This post reviews a balbali portable electric kettle (AKA mini kettle) and shares some different approaches to traveling with tea.
The Horror of Coffee-Maker Tea
Drinking tea every day brings me great pleasure. So, whether I am at home or on the road, I want to be able to steep up a great cup of tea. American hotels are not set up to help tea lovers do this well.
Every serious tea drinker has probably experienced terrible hotel-room tea while traveling in the USA. Away from home and without your normal kettle, you probably asked yourself: “how bad could it be, using the hotel’s electric coffee maker to heat water to make tea?”
Maybe, like me before I purchased a portable electric kettle, you had to run this experiment several times in order to reach the same bitter conclusion: VERY BAD! Tea steeped with water run through a coffee maker always tastes like tea made with coffee water. It ruins the tea. Every time.
Looking for Better Hotel-Room Tea
Older, wiser, and more committed to avoiding coffee-water tea, I decided to purchase a portable electric kettle. I was looking for a travel kettle that would fit easily into my suitcase or backpack and could plug into a standard US electrical outlet.
I ruled out portable electric kettles in which the boiling water comes into contact with plastic or any material besides food-grade stainless steel. Likewise, I avoided the cute collapsible (AKA “foldable”) ones that are shaped similarly to stovetop kettles. Call me paranoid, but I can practically burn myself simply by placing the words “collapsible” and “kettle” side-by-side!
Overview of balbali Portable Electric Kettle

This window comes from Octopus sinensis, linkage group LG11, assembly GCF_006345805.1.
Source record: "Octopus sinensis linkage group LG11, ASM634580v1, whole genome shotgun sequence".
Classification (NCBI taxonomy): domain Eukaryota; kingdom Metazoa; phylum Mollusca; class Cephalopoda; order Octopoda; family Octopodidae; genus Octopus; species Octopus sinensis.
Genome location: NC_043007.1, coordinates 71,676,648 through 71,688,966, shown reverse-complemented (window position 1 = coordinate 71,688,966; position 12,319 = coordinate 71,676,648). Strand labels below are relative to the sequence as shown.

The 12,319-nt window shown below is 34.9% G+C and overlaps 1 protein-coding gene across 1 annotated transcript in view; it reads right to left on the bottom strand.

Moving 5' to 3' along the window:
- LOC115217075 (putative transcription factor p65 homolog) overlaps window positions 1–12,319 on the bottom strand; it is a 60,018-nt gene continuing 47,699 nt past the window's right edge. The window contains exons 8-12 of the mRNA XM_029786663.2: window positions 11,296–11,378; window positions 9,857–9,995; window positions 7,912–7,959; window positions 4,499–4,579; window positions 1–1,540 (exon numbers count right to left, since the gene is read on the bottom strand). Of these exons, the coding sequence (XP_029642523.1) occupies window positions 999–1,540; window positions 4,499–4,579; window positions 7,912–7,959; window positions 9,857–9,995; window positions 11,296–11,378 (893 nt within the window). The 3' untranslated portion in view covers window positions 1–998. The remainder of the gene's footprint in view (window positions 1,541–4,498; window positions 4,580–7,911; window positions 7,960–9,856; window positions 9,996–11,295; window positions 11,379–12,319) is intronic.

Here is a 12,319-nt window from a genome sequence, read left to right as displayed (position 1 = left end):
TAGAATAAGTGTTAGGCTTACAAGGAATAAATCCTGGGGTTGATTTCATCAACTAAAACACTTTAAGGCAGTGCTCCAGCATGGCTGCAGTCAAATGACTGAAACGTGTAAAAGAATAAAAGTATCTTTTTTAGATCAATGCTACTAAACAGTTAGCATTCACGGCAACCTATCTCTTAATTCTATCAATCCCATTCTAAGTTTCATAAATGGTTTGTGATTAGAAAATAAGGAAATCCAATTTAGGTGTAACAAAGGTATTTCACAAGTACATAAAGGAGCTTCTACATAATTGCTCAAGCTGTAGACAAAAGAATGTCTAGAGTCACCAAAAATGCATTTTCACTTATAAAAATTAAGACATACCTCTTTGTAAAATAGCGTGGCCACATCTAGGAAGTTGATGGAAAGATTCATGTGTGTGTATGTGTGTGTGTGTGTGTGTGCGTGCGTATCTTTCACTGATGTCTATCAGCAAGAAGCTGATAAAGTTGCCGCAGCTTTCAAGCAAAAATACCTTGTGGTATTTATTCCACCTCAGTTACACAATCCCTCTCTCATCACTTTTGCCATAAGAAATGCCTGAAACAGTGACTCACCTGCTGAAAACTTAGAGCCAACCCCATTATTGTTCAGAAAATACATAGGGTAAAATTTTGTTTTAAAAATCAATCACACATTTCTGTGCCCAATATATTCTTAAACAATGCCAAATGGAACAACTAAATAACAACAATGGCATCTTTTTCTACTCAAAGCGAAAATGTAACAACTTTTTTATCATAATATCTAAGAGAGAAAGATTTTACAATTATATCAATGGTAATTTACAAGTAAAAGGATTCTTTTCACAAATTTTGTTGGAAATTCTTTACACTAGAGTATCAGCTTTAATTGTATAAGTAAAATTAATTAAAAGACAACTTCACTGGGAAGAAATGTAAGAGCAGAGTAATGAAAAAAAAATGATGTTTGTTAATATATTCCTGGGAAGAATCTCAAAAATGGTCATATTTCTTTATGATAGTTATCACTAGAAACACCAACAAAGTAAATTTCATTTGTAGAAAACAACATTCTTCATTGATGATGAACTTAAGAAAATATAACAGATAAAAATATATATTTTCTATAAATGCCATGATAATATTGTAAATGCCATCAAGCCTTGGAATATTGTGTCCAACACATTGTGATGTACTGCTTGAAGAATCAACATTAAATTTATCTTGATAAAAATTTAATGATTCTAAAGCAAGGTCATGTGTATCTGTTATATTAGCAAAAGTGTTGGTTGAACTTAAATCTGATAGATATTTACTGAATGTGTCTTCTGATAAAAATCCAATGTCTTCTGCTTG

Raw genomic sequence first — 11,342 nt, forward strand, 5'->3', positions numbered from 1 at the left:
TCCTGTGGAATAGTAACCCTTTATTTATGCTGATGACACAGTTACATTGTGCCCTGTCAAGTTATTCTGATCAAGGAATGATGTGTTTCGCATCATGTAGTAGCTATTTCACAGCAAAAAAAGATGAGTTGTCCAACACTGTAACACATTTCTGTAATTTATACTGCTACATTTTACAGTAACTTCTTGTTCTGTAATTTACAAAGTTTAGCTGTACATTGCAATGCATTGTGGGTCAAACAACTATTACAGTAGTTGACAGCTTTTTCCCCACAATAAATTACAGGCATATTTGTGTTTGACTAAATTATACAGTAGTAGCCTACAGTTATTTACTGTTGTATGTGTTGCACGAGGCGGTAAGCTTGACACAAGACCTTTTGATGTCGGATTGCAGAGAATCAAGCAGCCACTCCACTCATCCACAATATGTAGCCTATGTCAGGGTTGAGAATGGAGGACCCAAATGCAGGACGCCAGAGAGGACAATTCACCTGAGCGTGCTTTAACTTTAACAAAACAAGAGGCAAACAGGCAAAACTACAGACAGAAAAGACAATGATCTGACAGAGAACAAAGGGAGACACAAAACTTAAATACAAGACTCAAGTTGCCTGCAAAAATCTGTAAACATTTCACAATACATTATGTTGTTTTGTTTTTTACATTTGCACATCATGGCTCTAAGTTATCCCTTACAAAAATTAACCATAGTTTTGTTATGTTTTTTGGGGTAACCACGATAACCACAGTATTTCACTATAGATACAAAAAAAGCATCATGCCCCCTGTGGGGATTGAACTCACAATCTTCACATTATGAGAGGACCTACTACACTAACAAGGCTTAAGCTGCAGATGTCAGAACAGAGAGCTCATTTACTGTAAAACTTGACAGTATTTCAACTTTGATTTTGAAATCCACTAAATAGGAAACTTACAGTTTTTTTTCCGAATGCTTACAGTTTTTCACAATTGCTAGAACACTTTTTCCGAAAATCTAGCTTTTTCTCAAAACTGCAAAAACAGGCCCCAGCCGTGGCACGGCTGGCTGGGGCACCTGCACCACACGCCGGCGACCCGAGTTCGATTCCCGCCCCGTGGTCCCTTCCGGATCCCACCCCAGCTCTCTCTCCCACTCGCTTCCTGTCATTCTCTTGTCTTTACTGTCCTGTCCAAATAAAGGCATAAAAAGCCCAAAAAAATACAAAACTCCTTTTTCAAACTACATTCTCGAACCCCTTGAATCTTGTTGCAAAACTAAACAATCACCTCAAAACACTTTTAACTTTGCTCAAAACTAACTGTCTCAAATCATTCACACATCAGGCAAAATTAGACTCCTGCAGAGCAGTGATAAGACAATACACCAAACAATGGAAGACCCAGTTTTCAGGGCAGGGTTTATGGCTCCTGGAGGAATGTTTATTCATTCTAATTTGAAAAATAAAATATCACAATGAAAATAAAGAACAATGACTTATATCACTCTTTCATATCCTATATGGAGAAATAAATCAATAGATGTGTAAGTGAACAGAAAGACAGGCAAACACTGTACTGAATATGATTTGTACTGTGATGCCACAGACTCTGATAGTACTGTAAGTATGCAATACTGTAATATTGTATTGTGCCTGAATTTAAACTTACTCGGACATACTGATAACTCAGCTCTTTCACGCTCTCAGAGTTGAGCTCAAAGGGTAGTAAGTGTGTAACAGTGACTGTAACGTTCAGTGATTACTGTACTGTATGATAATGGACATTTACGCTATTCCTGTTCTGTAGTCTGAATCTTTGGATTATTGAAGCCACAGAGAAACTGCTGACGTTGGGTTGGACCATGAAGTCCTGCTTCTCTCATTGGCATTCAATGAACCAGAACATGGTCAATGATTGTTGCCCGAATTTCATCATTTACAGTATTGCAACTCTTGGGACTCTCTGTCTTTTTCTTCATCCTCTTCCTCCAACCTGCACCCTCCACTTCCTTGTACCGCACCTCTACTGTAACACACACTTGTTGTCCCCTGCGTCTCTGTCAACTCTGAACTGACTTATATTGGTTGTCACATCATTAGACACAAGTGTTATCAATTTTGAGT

I bought (and paid full price for–this review is NOT sponsored) a “balbali portable electric kettle for travel,” personal size (AKA mini kettle), that can heat up to 350 ml of water. That’s just under 12 ounces. It’s about the size of many larger commuter mugs. My tea friend, La’Shell from Books by the Cup, has written a review of a different portable tea kettle. I’ll link to her post at the bottom of this one so you can compare some models (and different approaches to traveling with tea).
I’ve used this kettle for many trips over the last eight months, including every day (usually multiple times a day) during a three-week work trip.
Note: Always follow the manufacturer’s operating and safety directions! Models and advice may change.
Things I Appreciate about the Portable Electric Kettle
I love the following things about the portable mini kettle.
- Color– It comes in four different colors on Amazon. I chose, and love, the sunny yellow
- Size– The portable kettle is compact and slides easily into my suitcase or backpack. You can fill it up to 350 ml (roughly 12 ounces) of water. That’s a great size for my tea sessions, gongfu or western-style.